For accelerants, the first place that I start looking is actions that are keyword-tuned to the personality set I’m using. For Berserkers, those cards are Headbutt, Fortitude, Blind Rage, Immovable Object, Intimidation, Spirit of the Berserker, and Splintered Weapon. Since Berserkers are naturally large, additional force from cards like Spirit of the Berserker and Blind Rage aren’t super necessary. Fortitude is a great card, packing a unit bow action and negation of force penalties, so that finds a slot. Splintered Weapon is an attachment, offering protection against kill, and feeds into Hida Bakishi’s reaction well so it should definitely go in. Intimidation is one of the few harpoon actions in the environment and is amazing as anti-control meta, especially if you’ve already bled their hand down. Immovable Object packs both straighten and bow, and also works as control meta.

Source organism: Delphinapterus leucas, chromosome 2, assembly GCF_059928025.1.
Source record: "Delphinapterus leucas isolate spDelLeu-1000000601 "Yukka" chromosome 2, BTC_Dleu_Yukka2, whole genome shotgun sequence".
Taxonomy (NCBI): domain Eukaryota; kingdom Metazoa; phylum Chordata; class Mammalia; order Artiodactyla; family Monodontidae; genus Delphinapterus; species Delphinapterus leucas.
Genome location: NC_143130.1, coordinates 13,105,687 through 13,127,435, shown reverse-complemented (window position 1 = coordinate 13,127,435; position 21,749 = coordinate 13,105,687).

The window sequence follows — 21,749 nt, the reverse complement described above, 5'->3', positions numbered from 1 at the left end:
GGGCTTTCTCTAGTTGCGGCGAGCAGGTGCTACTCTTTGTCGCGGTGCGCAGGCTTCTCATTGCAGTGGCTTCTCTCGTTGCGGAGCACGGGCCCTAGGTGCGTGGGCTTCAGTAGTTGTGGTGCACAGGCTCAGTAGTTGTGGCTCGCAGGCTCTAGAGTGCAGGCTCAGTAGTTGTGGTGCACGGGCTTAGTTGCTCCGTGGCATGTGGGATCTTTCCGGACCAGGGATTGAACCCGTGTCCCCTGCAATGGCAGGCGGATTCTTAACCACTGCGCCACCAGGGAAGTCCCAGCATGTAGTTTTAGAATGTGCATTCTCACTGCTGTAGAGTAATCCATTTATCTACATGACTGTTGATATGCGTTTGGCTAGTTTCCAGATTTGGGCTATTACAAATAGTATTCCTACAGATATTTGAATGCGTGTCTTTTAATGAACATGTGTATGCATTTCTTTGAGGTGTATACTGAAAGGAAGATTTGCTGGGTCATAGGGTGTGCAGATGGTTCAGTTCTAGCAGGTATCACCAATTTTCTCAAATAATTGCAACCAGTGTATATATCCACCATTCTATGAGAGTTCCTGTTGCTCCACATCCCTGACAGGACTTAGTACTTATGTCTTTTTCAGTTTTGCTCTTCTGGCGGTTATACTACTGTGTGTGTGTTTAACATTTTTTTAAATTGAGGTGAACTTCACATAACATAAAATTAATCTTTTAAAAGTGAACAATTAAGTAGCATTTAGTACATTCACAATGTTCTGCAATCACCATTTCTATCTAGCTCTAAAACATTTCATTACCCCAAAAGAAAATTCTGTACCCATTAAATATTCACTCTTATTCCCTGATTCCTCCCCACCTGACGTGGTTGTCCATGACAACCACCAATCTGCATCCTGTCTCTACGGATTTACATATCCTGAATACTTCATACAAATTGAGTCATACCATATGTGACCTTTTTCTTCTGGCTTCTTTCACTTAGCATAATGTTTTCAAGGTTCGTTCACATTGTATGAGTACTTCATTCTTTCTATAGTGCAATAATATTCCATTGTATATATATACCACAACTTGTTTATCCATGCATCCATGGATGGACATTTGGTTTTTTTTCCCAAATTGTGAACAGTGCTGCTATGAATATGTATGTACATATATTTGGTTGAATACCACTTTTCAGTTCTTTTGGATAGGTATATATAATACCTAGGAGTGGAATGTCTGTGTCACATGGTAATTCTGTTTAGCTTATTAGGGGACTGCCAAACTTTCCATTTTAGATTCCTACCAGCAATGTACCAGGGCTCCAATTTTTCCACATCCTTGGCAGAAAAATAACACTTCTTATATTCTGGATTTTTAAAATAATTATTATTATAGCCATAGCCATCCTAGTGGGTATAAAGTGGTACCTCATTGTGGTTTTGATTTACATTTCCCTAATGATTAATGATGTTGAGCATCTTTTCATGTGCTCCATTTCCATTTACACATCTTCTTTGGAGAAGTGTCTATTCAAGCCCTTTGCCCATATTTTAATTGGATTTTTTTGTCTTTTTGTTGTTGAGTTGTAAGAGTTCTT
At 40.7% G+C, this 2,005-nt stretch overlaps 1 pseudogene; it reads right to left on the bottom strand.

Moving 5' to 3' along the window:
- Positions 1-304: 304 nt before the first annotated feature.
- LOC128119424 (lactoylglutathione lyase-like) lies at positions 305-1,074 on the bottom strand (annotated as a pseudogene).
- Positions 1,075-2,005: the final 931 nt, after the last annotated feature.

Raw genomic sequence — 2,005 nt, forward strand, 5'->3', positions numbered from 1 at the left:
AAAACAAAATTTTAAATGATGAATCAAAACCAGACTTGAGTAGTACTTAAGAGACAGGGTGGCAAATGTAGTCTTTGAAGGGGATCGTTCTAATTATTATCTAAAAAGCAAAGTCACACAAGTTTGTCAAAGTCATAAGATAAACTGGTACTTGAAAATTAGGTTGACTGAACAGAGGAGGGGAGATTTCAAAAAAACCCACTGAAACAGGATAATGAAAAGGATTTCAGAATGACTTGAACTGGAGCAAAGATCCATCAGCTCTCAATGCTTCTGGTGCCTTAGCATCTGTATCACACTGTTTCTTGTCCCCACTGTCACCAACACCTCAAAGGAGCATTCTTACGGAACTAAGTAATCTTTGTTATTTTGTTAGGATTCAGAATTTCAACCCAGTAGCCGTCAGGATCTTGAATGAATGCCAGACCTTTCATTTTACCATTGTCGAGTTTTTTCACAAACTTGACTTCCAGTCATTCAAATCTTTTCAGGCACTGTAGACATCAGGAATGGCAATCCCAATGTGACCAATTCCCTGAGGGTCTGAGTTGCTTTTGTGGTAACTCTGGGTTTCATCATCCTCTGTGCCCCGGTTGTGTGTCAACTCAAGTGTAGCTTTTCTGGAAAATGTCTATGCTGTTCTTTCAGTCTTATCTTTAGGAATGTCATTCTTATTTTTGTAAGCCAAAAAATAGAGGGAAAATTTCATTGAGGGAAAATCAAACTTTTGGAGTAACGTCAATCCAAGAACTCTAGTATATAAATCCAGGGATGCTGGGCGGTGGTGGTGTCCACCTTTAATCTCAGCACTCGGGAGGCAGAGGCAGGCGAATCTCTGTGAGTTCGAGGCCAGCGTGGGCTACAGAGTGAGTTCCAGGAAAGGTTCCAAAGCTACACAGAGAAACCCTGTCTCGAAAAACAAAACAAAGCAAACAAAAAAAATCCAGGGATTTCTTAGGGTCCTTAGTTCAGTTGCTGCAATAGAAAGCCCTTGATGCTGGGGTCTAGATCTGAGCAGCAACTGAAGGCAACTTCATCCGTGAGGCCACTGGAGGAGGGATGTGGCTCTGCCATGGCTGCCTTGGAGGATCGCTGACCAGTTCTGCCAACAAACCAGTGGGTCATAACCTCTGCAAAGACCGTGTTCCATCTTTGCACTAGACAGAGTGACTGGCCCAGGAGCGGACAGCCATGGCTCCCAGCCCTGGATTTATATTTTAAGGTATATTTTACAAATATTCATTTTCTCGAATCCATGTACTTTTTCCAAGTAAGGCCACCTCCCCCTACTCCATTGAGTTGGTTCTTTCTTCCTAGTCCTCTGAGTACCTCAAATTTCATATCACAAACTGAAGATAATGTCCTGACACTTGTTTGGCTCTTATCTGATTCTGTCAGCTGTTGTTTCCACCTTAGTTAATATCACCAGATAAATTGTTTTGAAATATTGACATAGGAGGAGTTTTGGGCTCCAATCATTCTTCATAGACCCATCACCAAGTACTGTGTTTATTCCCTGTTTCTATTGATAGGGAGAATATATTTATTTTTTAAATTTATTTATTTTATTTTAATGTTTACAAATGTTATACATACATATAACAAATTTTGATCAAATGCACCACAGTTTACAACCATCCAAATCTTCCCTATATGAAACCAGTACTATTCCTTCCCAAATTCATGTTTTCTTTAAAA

From there, I look at other cards that synergize well with the personality base. Staging Grounds will, more often than not, be a 4 for 4G in the deck and so bears looking at. Duty of the Crab and Your Clan Needs You! are excellent “movement” actions, creating presence at battles in ways that cannot yet be negated. They also go very well with Hida Yamadera’s entering play reaction. Wyrmbone Katana will be able to kill pretty much anything when equipped to a berserker, and provides move in as well. Power of Strength lets you put the overwhelming force of berserkers to use in bowing one target and killing another; all of that wrapped up in an action that is very difficult to redirect. Hida’s Guidance adds a lot of oomph to the deck’s bow actions, and a unit bow action on the defense can swing an enemy’s attack around entirely. Perplexing Guests provides a way to create presence to allow for Duty of the Crab to take a province, while also feeding Duty with its Reaction ability as well. Hida Osote, the Crab Clan sensei, has a well-costed force to gold ratio and his trait is very painful for control decks to deal with.